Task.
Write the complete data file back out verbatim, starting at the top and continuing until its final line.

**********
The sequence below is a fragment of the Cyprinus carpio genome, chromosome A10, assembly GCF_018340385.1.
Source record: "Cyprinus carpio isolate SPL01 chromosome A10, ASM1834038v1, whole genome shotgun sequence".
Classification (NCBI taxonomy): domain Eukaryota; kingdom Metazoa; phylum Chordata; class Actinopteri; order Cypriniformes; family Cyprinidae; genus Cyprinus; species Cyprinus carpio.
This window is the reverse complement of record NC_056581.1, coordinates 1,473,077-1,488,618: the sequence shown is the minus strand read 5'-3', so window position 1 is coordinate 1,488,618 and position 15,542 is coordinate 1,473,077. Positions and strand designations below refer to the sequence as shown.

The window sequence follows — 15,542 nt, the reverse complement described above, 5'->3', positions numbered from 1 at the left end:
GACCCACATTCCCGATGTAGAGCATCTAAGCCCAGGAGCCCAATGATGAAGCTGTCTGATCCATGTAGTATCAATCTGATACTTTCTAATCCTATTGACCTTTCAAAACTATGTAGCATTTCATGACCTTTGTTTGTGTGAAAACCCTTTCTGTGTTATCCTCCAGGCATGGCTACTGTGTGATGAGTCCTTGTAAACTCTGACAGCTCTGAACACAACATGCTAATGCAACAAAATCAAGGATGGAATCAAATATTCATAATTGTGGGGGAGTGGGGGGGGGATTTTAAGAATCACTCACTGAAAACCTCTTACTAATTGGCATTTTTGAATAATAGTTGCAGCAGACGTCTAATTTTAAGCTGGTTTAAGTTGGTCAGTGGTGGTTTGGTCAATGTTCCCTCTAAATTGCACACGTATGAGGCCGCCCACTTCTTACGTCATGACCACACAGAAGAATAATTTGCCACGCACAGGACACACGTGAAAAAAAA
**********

The sequence below is a fragment of the Cyprinus carpio genome, chromosome A10, assembly GCF_018340385.1.
Source record: "Cyprinus carpio isolate SPL01 chromosome A10, ASM1834038v1, whole genome shotgun sequence".
Classification (NCBI taxonomy): domain Eukaryota; kingdom Metazoa; phylum Chordata; class Actinopteri; order Cypriniformes; family Cyprinidae; genus Cyprinus; species Cyprinus carpio.
This window is the reverse complement of record NC_056581.1, coordinates 1,473,077-1,488,618: the sequence shown is the minus strand read 5'-3', so window position 1 is coordinate 1,488,618 and position 15,542 is coordinate 1,473,077. Positions and strand designations below refer to the sequence as shown.

The window sequence follows — 15,542 nt, the reverse complement described above, 5'->3', positions numbered from 1 at the left end:
GACCCACATTCCCGATGTAGAGCATCTAAGCCCAGGAGCCCAATGATGAAGCTGTCTGATCCATGTAGTATCAATCTGATACTTTCTAATCCTATTGACCTTTCAAAACTATGTAGCATTTCATGACCTTTGTTTGTGTGAAAACCCTTTCTGTGTTATCCTCCAGGCATGGCTACTGTGTGATGAGTCCTTGTAAACTCTGACAGCTCTGAACACAACATGCTAATGCAACAAAATCAAGGATGGAATCAAATATTCATAATTGTGGGGGAGTGGGGGGGGGATTTTAAGAATCACTCACTGAAAACCTCTTACTAATTGGCATTTTTGAATAATAGTTGCAGCAGACGTCTAATTTTAAGCTGGTTTAAGTTGGTCAGTGGTGGTTTGGTCAATGTTCCCTCTAAATTGCACACGTATGAGGCCGCCCACTTCTTACGTCATGACCACACAGAAGAATAATTTGCCACGCACAGGACACACGTGAAAAAAAA